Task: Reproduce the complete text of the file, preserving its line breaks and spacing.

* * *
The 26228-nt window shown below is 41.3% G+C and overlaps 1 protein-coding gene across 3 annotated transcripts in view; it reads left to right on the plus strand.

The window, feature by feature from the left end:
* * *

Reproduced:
The 26228-nt window shown below is 41.3% G+C and overlaps 1 protein-coding gene across 3 annotated transcripts in view; it reads left to right on the plus strand.

The window, feature by feature from the left end: